This exciting era gave rise to some of the most influential graphic designers of the time, like Paul Rand and Saul Bass. This new decade in design gave way to iconic logos from NBC Studios, Crest Toothpaste, Sony, and Dunkin’ Donuts, just to name a few.

But this post-war influence didn’t end in the 50’s. Let’s take a look at how the swingin’ sixties shaped the logo evolution.

Brand Logos of the 1960s

Warning: this next stage of the logo evolution will make you hungry!

Many of your favorite junk food brands defined logo design in the ’60s. Taco Bell, Burger King, McDonalds, and Doritos introduced deliciously colorful logos that leveraged red and yellow to elicit feelings of hunger.

Like the ’20s, the 1960s was also a decade of change, freedom, and expression. Graphic design was dominated by rainbows of bright colors, psychedelia, flower power motifs, contemporary art, and Andy Warhol soup cans.

Graphic designers Milton Glaser, Wes Wilson, Victor Moscoso, and Roy Lichtenstein all found prominence at this time and made a lasting mark on brand design well into the ’70s.

How Logos Changed in the ’70s and 80s

Lights, camera, action! These next two decades in logo design were dominated by such themes as technology, the future, science fiction, and the forward-thinking films of the ’80s.

The psychedelic influence of the 60’s survived part of the ’70s, but it was eventually replaced with disco, glamour, and the emerging technologies of the time.

Brand design in the ’80s embraced tech full-on. Who could forget Atari’s rainbow ‘Fuji’ logo, MTV’s signature logo, and the unforgettable ‘Miami Vice’ logo. Nintendo also unveiled what was to become their signature logo, which has gone virtually unchanged since.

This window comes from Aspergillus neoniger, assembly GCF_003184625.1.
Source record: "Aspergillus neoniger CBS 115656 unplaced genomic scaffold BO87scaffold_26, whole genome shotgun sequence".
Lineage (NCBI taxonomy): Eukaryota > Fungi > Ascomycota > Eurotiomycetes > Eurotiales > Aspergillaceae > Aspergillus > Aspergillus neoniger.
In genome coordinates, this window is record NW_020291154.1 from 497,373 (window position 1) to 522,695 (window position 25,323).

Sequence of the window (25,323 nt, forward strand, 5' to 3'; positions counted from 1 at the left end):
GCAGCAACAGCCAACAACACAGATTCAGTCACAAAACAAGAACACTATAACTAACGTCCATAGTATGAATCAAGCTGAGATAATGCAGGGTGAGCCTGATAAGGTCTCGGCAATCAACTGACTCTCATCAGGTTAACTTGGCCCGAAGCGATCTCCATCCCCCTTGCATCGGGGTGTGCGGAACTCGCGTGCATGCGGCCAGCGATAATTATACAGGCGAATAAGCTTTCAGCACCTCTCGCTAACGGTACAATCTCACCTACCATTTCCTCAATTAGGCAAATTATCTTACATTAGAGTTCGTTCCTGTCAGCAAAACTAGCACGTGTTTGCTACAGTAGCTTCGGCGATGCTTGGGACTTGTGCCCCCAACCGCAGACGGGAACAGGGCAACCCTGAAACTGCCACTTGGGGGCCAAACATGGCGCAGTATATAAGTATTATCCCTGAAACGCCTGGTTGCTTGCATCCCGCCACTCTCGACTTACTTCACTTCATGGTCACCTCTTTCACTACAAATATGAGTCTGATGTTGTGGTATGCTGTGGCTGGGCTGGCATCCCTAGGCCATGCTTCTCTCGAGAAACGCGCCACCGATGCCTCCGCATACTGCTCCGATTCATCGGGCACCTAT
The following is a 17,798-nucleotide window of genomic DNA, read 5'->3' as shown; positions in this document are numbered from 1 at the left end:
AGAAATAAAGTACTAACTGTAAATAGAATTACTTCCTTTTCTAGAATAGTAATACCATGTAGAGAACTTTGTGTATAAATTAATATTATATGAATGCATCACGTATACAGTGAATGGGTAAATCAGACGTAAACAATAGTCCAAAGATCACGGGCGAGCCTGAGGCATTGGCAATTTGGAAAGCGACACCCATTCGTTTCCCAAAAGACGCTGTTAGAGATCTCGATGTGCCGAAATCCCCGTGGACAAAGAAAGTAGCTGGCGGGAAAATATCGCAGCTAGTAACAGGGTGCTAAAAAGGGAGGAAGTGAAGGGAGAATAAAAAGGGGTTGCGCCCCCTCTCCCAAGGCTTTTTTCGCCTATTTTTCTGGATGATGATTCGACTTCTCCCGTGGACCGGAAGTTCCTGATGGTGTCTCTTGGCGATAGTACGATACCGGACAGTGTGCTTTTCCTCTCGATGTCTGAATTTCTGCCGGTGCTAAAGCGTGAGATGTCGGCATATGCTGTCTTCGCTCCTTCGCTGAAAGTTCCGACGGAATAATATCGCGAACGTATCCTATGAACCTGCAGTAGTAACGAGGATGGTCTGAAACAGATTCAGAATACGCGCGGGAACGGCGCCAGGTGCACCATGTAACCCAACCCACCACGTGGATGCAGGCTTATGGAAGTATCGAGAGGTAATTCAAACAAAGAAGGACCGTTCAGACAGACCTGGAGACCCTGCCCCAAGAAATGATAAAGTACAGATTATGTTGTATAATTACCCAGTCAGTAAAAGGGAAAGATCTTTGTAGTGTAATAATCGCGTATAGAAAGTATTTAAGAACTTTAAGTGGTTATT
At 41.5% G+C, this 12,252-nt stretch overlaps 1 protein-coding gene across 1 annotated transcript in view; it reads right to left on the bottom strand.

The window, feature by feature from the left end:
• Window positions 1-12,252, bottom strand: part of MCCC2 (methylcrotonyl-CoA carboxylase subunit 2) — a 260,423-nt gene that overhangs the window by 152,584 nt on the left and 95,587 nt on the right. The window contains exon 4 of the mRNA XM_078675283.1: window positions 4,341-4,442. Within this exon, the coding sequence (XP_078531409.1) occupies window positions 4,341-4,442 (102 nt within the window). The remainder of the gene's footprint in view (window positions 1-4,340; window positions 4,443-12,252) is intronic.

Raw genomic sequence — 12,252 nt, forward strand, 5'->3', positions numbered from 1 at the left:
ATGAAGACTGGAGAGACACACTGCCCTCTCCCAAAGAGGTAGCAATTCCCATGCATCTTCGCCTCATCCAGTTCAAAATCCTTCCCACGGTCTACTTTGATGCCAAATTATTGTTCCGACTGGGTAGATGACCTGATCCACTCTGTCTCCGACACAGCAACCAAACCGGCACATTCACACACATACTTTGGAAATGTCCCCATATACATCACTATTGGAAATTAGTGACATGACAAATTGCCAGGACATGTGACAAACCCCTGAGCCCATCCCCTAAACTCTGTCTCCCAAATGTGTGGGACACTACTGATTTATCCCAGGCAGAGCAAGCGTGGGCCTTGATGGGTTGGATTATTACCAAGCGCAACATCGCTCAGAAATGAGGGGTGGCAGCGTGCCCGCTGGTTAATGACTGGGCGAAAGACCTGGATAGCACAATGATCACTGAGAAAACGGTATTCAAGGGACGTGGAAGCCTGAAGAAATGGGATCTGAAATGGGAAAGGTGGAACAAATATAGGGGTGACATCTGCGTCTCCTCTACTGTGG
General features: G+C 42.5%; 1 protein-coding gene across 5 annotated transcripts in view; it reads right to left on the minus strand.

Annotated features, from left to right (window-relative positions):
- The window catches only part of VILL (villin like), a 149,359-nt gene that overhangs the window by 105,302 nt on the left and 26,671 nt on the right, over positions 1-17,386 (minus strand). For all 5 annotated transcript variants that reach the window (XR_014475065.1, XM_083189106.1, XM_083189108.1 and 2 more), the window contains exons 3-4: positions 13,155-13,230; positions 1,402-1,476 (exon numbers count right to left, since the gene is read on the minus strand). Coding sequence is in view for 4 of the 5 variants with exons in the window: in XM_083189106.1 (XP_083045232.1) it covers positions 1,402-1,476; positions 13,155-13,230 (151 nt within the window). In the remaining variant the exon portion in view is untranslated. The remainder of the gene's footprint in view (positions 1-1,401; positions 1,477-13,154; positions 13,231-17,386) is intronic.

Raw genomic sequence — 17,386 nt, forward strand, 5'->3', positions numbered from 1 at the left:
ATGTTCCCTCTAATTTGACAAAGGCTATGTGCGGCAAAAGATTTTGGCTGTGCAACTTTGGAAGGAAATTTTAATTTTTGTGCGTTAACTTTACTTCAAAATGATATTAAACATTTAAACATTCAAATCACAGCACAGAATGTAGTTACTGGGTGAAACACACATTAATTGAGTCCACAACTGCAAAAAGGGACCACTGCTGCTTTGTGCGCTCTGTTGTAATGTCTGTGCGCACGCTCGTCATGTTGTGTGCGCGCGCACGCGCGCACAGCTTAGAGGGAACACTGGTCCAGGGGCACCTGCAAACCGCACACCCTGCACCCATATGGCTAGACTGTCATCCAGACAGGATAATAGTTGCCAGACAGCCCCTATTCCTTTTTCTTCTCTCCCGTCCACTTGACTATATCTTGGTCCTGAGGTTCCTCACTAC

Which designers were making waves at this time? Check out the work of Patrick Nagel, Michael Beirut, and Alan Fletcher.

The ’90s and Beyond

It’s hard to believe that ’90s graphic design is considered a classic, but here we are! There’s been a real longing for 90’s style lately. This decade was truly it’s own, whereas, previous decades were heavily influenced by their predecessors.

Probably, the most influential aesthetic of the time was grunge. While short-lived, grunge dominated fashion, commercial design, film and TV. MTV’s logo quickly adopted the grunge look, and bands like Nirvana, Stone Temple Pilots, and Pearl Jam introduced covers and logos that defined this popular aesthetic.

But the 90’s weren’t just about flannel, garage bands, and angst. We also had cartoons for days, Lisa Frank, ‘Saved By The Bell’, and neon windbreakers. Don’t forget – this decade also gave us the iconic Nickelodeon ‘splat’ logo, GAP’s simple logo, and Billabong’s wave logo.

Lookout for more ’90s influence in logo design in the coming year.

What’s next for the Logo Evolution?

Design is often a reaction to what’s going on in society. Expect more designers and brands to take chances in design, but don’t discount the growing trend of nostalgia in marketing and branding.

History can teach you a lot about your own logo design. So make sure to bookmark this blog when you’re ready to go back to the drawing board.